The Thriving West African Seed Industry

West African seed companies are thriving as a result of the harmonization of regulations, actors of the sector have acknowledged during a just-ended regional gathering in Abuja, Nigeria.

Governments, development, and research actors have been working together in the past decade to implement a policy that would allow for the free flow of seeds across West Africa. Funded by the United States Agency for International Development (USAID) and implemented by CORAF on behalf of three inter-governmental bodies, the efforts are seemingly starting to yield fruits.

“The harmonization of the regulation has made it easy for my company to trade across the different countries in the region,” says Dr. Karim Traore, Seed Regulatory Lead for Bayer Crop Science/Monsanto Burkina Sarl. This company is operating in five West African countries.

Removing barriers for the free movement of seeds across boundaries is one of the central tenets of this policy.

“Having access to a regional seed market with fewer barriers to seed trade contributes to the growth of seed enterprises,” says Dr. Mohammed Umar, the Permanent Secretary at the Minister of Agriculture and Rural Development in Nigeria.

According to this Nigerian government official, small-scale seed enterprises are now emerging and providing quality seeds to farmers across Nigeria and other countries of West Africa. Nigeria accounts for 60 percent of the total seeds marketed in West Africa.

The Economic Community of West African States (ECOWAS), the West African Economic and Monetary Union (WAEMU), and the Permanent Interstate Committee for Drought Control in the Sahel (CILSS) have mandated CORAF to facilitate the adoption of this policy across West Africa.

“It is only when the private sector is involved that you will be able to produce the volume of seeds needed to meet the high demand,” explained Dr. Abdulai Jalloh, CORAF’s Director of Research and Innovation.

ECOWAS is among the inter-governmental bodies with interest in the free flow of seeds. As a regional economic tool working for regional integration, ECOWAS’s goal is to see its policy of free movement of people and services across West Africa become a reality.

“If a researcher discovers a seed variety in any ecological zone, this variety if released in one Member State, it can be multiplied and sold in another one. So, it’s a mechanism that is bringing all the advantages of working together in the same community,” said Mr. Sekou Sangare, ECOWAS Commissioner for Agriculture, Environment, and Water Resources.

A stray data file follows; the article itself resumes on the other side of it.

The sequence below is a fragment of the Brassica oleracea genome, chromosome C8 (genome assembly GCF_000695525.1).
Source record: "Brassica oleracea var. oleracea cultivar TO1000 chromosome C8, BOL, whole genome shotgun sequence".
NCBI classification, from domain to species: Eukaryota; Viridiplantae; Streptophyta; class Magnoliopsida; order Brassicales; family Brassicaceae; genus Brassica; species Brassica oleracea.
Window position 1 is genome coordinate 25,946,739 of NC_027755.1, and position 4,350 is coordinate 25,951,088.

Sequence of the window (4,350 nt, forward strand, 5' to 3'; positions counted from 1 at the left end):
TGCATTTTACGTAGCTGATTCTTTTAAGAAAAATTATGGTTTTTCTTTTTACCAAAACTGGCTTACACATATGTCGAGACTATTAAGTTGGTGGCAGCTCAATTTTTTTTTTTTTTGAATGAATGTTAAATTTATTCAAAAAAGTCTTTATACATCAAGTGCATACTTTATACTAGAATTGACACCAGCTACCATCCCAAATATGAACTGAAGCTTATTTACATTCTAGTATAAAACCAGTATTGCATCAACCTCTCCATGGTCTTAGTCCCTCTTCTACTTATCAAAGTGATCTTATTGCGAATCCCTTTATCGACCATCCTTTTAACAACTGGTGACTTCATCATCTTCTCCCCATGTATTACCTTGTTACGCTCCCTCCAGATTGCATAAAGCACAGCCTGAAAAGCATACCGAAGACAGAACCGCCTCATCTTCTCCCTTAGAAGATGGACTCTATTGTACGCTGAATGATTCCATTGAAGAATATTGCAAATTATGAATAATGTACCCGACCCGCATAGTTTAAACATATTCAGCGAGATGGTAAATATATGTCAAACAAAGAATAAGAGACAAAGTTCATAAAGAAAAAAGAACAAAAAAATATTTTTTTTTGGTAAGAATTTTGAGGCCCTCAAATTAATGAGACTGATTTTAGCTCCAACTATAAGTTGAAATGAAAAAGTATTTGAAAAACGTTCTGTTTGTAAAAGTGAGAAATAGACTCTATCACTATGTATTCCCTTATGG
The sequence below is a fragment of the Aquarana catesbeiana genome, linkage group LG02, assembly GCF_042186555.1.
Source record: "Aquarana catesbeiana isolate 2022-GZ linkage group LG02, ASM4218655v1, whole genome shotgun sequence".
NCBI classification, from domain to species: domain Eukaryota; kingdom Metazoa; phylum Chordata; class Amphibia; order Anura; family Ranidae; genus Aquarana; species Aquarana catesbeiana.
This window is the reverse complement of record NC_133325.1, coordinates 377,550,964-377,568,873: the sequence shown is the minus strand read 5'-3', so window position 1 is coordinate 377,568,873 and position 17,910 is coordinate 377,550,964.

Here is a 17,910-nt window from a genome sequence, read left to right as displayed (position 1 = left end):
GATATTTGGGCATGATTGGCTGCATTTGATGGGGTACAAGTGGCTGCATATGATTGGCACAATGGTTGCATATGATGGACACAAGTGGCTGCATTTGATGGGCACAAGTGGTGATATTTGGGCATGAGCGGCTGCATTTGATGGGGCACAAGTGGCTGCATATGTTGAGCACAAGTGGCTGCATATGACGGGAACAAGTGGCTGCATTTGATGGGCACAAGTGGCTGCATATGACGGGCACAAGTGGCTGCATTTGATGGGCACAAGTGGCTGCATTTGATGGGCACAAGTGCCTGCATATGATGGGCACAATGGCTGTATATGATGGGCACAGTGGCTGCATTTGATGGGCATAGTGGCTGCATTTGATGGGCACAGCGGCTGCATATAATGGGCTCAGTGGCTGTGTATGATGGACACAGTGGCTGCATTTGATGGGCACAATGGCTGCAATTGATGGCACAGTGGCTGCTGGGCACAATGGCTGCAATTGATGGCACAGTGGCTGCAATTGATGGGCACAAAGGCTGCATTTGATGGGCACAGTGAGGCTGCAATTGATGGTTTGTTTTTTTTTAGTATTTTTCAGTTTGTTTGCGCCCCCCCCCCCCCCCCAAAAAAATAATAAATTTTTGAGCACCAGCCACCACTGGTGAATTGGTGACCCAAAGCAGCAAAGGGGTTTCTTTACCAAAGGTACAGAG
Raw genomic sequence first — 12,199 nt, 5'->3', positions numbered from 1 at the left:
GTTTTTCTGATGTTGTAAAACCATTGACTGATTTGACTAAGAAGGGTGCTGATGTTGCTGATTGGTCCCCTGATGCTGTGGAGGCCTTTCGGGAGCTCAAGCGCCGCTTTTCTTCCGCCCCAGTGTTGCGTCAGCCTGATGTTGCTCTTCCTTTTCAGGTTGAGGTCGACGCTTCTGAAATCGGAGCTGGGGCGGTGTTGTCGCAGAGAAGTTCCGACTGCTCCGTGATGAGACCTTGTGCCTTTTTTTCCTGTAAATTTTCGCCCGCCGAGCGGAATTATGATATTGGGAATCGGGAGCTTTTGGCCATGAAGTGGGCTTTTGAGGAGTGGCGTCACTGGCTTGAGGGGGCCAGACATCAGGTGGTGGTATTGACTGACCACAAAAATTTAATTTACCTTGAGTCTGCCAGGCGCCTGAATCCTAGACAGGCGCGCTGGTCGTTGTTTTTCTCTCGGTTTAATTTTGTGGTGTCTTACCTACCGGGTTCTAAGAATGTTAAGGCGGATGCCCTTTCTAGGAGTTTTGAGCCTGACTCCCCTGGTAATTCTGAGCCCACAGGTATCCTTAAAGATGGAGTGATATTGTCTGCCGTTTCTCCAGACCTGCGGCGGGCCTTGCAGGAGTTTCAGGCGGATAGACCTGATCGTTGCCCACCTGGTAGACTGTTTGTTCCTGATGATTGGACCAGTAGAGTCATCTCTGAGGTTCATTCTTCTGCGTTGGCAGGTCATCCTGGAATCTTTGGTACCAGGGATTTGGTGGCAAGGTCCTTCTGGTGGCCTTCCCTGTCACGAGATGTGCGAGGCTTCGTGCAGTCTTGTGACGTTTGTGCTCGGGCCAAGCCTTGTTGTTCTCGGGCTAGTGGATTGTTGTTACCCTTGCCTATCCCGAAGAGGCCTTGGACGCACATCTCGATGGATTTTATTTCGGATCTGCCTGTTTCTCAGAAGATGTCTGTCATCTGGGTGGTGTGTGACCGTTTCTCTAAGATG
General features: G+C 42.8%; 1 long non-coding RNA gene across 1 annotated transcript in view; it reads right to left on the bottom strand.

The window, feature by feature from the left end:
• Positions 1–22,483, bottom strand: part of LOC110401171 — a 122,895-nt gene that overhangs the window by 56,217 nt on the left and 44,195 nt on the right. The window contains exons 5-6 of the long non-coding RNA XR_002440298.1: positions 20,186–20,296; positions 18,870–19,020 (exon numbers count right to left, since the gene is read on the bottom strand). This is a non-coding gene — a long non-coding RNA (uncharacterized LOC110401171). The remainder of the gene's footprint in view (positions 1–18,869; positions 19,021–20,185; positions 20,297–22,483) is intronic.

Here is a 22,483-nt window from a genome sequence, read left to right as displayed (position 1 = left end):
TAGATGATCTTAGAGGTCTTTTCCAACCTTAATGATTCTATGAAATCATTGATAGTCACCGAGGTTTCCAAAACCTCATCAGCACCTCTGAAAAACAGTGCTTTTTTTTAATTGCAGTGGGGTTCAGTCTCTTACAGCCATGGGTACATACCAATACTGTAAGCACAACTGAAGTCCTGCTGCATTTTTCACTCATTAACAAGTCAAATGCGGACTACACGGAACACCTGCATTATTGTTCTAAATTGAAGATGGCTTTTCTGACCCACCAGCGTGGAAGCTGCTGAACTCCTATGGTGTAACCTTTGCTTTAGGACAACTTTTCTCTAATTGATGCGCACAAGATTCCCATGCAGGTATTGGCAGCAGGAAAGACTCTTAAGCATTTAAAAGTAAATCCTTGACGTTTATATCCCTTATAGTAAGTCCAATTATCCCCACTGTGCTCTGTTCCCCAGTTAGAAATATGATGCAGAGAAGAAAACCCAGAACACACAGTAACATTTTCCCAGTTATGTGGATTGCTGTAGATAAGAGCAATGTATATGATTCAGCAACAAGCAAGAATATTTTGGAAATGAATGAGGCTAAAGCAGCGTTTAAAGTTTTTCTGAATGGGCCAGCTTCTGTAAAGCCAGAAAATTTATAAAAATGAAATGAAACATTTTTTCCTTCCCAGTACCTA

Group photo of the participants of Abuja meeting


What’s the Background?

For effective implementation of the seed regulation, actors have put in place a committee known as the West Africa Regional Seed and Seedling Committee (WARSSC). The body meets annually to review progress in view of tacking relevant corrective measures or actions.

Its fifth meeting held from October 16-18, 2019. It is usually an opportunity for all the actors from governments, private sector, donors, and research institutions to examine the state of progress.

“I noted the commitment of all stakeholders to address the challenges that exist in the input sector and particularly in the seed sector. It is very important to give an important place to the private sector in this process because they are the ones who will challenge us and they are the first beneficiaries of this regulation,” said Mr. Abdrahamane Dicko, Program and Policy Advisor, Regional Economic Growth Office at the West Africa Regional Mission of USAID.

About sixty actors from seventeen countries took part at the Abuja event.

Towards Full Implementation

While there is a consensus that progress has been made in the implementation of the policy, member States agree that issues like the registration of new seed varieties, the effective transfer of certain prerogatives to the private sector, challenges of regional trade of seeds among the West African countries need to be addressed so as to make quality seeds accessible and readily available to farmers across the sub-region.

At a recent gathering held in the Nigerian, actors took measures to ensure these issues are addressed at the national and regional levels. Specifically, the Abuja meeting recommended the following:

  • Strengthen the mobilization of policy-makers to support countries and the sub-region in the full implementation of the regional regulation;
  • mobilize funds for the implementation of activities in each country;
  • Strengthen the capacities of Member States to better mainstream all the provision of the harmonized regulation;
  • Strengthen communication around the regulation so that it is well disseminated and allows stakeholders to have the necessary information for its implementation;
  • Strengthen collaboration with other organizations working in the seed sector;
  • Strengthen the private sector engagement in the seed industry;
  • Develop or establish reference laboratories for seeds quality control and certification and encouraging Member States to be accredited to OCDE and ISTA standards.

“Several countries are already well advanced in the implementation of harmonized seed regulation, but we still have a few countries that are lagging behind. We need to support them a little more so that they can catch up with others and be at the same level of regulatory implementation,” observed Dr. Hippolyte Affognon, Manager of the Partnership for Agricultural Research, Education and Development (PAIRED), a USAID-funded program responsible for advancing the implementation of the harmonized regulation.

Read more :